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Kuttara

Photo of this volcano
  • Japan
  • Northeast Japan Volcanic Arc
  • Composite | Stratovolcano(es)
  • 1820 CE
  • Country
  • Volcanic Province
  • Landform | Volc Type
  • Last Known Eruption
  • 42.491°N
  • 141.16°E

  • 549 m
    1801 ft

  • 285034
  • Latitude
  • Longitude

  • Summit
    Elevation

  • Volcano
    Number

The Global Volcanism Program has no activity reports available for Kuttara.

The Global Volcanism Program has no Weekly Reports available for Kuttara.

The Global Volcanism Program has no Bulletin Reports available for Kuttara.

This compilation of synonyms and subsidiary features may not be comprehensive. Features are organized into four major categories: Cones, Craters, Domes, and Thermal Features. Synonyms of features appear indented below the primary name. In some cases additional feature type, elevation, or location details are provided.

Eruptive History

There is data available for 3 confirmed Holocene eruptive periods.

1820 ± 100 years Confirmed Eruption Max VEI: 1

Episode 1 | Eruption Episode West flank (Jigoku-dani)
1820 ± 100 years - Unknown Evidence from Correlation: Tephrochronology

List of 2 Events for Episode 1 at West flank (Jigoku-dani)

Start Date End Date Event Type Event Remarks
   - - - -    - - - - Phreatic activity weak or small
1820 ± 100 years    - - - - VEI (Explosivity Index)

0200 ± 75 years Confirmed Eruption  

Episode 1 | Eruption Episode
0200 ± 75 years - Unknown Evidence from Isotopic: 14C (calibrated)

List of 2 Events for Episode 1

Start Date End Date Event Type Event Remarks
   - - - -    - - - - Explosion
   - - - -    - - - - Phreatic activity

8050 BCE (?) Confirmed Eruption  

Episode 1 | Eruption Episode Hiyori-yama lava dome
8050 BCE (?) - Unknown Evidence from Correlation: Tephrochronology

List of 1 Events for Episode 1 at Hiyori-yama lava dome

Start Date End Date Event Type Event Remarks
   - - - -    - - - - Lava dome
Deformation History

There is no Deformation History data available for Kuttara.

Emission History

There is no Emissions History data available for Kuttara.

Photo Gallery

Steam rises from the Kuttara volcano Jigokudani thermal area, which contains active fumaroles, hot springs, hot pools, and mud pots. These high-rise hotels have been constructed on the western flank.

Photo by Tom Simkin, 1981 (Smithsonian Institution).
Hiyoriyama lava dome (left) was extruded during late stages of the eruption that produced the Oyunuma crater in the foreground. The dome is mantled by a thin layer of older sediments and breccias that were baked during uplift of the dome. The crater is 300-400 m wide and filled with hot water.

Photo by Tom Simkin, 1981 (Smithsonian Institution).
This view shows large areas of hydrothermally altered ground at the Jigokudani ("Valley of Hell") thermal area of Kuttara volcano. Jigokudani is a 300-500 m crater that formed on the W flank of Kuttara.

Photo by Tom Simkin, 1981 (Smithsonian Institution).
Lake Kuttara fills the 3-km-wide Kuttara caldera, which formed during major late-Pleistocene explosive eruptions. Pumice-rich pyroclastic flow deposits from this eruption cover a wide area around the volcano. Post-caldera volcanism constructed a group of explosion craters and a lava dome on the W flank. A phreatic explosion at one of the W-flank craters postdates the 1663 CE eruption of nearby Usu volcano.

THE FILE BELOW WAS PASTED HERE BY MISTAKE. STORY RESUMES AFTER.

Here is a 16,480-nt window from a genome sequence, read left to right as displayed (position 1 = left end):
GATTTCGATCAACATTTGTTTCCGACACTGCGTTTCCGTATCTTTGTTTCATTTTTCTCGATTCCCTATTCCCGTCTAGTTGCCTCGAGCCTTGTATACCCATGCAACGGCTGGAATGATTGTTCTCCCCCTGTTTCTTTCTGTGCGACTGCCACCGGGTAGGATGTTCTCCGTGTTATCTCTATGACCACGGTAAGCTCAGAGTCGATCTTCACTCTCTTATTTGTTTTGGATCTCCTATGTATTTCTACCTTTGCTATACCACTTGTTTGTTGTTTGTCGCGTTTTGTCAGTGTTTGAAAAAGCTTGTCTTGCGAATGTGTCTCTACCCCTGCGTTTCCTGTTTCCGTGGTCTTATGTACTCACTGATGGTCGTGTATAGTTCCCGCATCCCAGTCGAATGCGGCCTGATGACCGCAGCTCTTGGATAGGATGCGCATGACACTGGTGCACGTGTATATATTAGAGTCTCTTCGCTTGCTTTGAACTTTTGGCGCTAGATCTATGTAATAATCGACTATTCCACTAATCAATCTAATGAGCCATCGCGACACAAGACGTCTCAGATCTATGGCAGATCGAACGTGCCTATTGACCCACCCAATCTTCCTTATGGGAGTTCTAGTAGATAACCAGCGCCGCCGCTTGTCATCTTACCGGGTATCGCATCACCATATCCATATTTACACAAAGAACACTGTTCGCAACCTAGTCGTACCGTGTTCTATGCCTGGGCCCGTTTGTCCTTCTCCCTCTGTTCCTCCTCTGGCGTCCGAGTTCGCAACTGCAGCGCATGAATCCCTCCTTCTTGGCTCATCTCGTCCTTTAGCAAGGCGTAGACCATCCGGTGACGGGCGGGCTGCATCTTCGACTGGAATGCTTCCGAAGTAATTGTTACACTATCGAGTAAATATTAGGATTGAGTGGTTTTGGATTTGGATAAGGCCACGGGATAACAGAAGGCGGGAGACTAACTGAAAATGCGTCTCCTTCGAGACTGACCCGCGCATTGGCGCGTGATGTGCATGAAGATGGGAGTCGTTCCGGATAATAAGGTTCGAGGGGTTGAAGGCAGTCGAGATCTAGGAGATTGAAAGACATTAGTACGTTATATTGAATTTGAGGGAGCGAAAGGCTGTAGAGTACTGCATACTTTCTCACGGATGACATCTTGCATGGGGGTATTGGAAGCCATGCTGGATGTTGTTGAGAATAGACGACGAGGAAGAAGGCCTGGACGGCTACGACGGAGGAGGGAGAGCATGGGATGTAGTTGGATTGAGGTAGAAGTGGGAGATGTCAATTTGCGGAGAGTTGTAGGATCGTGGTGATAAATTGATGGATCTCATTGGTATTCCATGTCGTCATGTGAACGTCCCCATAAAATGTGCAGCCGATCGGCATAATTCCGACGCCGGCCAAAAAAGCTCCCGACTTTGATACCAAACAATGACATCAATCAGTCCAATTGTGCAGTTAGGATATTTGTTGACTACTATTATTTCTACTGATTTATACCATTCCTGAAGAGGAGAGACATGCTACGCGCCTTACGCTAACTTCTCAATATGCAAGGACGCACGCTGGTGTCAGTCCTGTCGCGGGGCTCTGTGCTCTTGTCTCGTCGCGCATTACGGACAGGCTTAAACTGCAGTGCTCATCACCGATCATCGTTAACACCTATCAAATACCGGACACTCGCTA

Photo by Mihoko Moriizumi, 1995 (Hokkaido University).
Kuttara volcano, seen here from Shiraoi town, is a low cone that has a 3-km-wide caldera at its summit. The caldera formed during the late Pleistocene, but minor explosions occurred from a crater in a western-flank thermal area as recently as about 200 years ago.

Photo by Mihoko Moriizumi, 1995 (Hokkaido University).
Kuttara volcano consists of a 3-km-wide, lake-filled caldera seen here from the W, near the Pacific coast of Hokkaido. Post-caldera eruptions have produced a series of explosion craters on the west flank. Thermal activity associated with these craters has produced large areas of hydrothermally altered ground seen at the bottom of the photo. The resort town of Noboribetsu Spa is visible at the lower center.

Photo by Yoshio Katsui, 1996 (Hokkaido University).
The 3-km-wide Kuttara caldera formed 40,000 years ago and contains Lake Kuttara, shown in this September 2019 Planet Labs satellite image monthly mosaic (N is at the top). The complex also contains cones, domes, and craters, and has ongoing geothermal activity. The Noboribetsu geothermal field and the Hiyoriyama Cryptodome are on the W flank, approximately 1.3 km from the lake edge in this view.

Satellite image courtesy of Planet Labs Inc., 2019 (https://www.planet.com/).
GVP Map Holdings

Maps are not currently available due to technical issues.

The maps shown below have been scanned from the GVP map archives and include the volcano on this page. Clicking on the small images will load the full 300 dpi map. Very small-scale maps (such as world maps) are not included.

Smithsonian Sample Collections Database

The following 4 samples associated with this volcano can be found in the Smithsonian's NMNH Department of Mineral Sciences collections, and may be availble for research (contact the Rock and Ore Collections Manager). Catalog number links will open a window with more information.

Catalog Number Sample Description Lava Source Collection Date
NMNH 112876 Hornblende Dacite NOBORIBETSU THERMAL AREA --
NMNH 112876 Hornblende Dacite NOBORIBETSU THERMAL AREA --
NMNH 112877 Andesite NOBORIBETSU THERMAL AREA --
NMNH 112877 Andesite NOBORIBETSU THERMAL AREA --
External Sites